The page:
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How does Orwell compare Animal Farm under Napoleon's leadership to its exploited state...
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i tink animal farm is really boring
Posted by lolipopfeya on March 18, 2012 at 12:14 AM (Answer #1)
It's the same thing ... perhaps worse. I say worse because under Jones the oppression came from another species or class. When Napoleon takes over he is one of their own and he offers them hope that things will be better with new leadership. What the animals finally wind up seeing is that the problem isn't with who is the leader, but with the whole problem of leadership. They also learn that what those who seek to lead them say often has no bearing on what actually happens in the end. At least Jones made them no promises; Napoleon offered them a better life, an earthly paradise, and delivered them Jones II.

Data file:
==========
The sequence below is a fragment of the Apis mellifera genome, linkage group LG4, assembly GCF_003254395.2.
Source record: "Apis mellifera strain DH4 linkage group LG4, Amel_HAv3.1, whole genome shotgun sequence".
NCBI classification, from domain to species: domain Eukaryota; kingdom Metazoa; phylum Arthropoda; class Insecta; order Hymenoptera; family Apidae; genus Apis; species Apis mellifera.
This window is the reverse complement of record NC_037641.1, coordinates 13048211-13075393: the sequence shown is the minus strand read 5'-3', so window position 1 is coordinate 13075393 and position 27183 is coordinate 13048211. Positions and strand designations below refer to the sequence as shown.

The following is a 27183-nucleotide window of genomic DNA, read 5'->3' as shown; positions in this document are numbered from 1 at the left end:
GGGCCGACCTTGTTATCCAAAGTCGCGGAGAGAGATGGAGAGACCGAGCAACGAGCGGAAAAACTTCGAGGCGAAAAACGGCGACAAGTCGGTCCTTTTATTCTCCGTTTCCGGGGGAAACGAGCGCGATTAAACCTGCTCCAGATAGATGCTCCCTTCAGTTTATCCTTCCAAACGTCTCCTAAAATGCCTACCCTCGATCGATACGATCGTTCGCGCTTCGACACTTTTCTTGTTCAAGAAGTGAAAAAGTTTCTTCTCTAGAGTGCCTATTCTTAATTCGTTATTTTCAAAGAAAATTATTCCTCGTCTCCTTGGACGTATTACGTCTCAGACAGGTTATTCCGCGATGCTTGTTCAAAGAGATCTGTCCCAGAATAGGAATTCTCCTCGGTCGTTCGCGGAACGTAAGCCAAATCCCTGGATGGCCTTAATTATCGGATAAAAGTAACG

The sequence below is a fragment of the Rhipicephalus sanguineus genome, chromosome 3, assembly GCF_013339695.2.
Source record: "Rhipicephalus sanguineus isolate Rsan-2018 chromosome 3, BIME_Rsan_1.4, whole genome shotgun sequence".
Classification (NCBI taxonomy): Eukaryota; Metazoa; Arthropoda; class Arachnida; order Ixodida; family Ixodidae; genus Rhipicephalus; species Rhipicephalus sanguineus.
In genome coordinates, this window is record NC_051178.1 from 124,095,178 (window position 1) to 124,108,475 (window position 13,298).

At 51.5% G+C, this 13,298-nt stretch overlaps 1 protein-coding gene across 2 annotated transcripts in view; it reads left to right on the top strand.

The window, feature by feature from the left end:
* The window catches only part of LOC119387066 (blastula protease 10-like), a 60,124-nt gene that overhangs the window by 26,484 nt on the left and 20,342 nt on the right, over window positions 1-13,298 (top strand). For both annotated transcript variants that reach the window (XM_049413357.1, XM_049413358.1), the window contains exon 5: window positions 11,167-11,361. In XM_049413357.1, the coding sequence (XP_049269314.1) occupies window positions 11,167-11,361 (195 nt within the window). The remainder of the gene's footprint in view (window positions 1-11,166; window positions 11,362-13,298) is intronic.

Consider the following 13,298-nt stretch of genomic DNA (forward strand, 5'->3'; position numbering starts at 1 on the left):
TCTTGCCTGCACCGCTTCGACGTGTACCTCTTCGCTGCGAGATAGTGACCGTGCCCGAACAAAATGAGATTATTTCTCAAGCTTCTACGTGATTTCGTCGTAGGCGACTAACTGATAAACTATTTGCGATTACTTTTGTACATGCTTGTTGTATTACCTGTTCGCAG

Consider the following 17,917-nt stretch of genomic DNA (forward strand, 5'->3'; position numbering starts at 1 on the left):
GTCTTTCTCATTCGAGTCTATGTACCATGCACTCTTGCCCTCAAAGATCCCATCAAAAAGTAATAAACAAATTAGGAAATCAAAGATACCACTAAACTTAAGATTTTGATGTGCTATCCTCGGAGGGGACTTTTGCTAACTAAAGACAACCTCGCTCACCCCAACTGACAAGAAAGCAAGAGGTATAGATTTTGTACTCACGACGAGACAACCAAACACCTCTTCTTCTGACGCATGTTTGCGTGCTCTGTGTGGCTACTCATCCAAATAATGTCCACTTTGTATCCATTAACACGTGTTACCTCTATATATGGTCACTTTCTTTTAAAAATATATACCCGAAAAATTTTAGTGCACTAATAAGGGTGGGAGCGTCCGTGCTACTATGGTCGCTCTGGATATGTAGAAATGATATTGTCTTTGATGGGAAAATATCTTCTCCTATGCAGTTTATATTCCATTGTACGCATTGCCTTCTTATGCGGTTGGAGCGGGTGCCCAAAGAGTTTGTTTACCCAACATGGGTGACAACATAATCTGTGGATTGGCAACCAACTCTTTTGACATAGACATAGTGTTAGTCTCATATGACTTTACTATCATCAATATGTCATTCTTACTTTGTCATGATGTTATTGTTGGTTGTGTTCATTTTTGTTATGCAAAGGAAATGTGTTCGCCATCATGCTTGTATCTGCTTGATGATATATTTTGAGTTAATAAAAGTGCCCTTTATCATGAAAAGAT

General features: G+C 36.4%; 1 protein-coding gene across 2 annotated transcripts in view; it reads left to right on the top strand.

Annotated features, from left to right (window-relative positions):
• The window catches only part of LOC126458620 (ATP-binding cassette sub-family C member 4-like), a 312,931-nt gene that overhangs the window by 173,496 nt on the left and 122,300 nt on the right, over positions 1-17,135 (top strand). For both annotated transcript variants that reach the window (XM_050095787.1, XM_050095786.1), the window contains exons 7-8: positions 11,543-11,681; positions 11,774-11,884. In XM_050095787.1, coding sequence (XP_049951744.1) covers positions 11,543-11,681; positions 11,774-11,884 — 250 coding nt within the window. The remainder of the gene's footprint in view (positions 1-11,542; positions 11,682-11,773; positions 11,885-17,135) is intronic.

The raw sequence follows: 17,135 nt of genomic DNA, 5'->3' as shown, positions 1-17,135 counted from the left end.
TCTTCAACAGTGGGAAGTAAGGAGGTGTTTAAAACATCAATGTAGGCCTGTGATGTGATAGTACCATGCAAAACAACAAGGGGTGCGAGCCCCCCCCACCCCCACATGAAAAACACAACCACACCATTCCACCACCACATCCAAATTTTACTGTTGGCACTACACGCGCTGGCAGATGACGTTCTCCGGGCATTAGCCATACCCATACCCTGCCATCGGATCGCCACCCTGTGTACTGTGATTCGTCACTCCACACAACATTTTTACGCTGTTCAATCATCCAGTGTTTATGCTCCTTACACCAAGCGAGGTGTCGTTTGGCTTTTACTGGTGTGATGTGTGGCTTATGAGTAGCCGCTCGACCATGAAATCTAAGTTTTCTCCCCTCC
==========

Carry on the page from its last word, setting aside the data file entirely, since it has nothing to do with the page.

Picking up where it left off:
Posted by timbrady on May 25, 2009 at 8:43 AM (Answer #2)
Middle School Teacher
I agree. It's much worse especially since the propoganda that was used by the pigs to convince the other animals that they were being mistreated, abused, etc. is the same things that they themselves are doing to their own kind. In fact, that is the exact definition of irony. The outcome is expected to be different because of the change that was brought about but it was more tyrannical and hypocritical than before.
Posted by trayducateng14 on May 26, 2009 at 4:05 AM (Answer #3)
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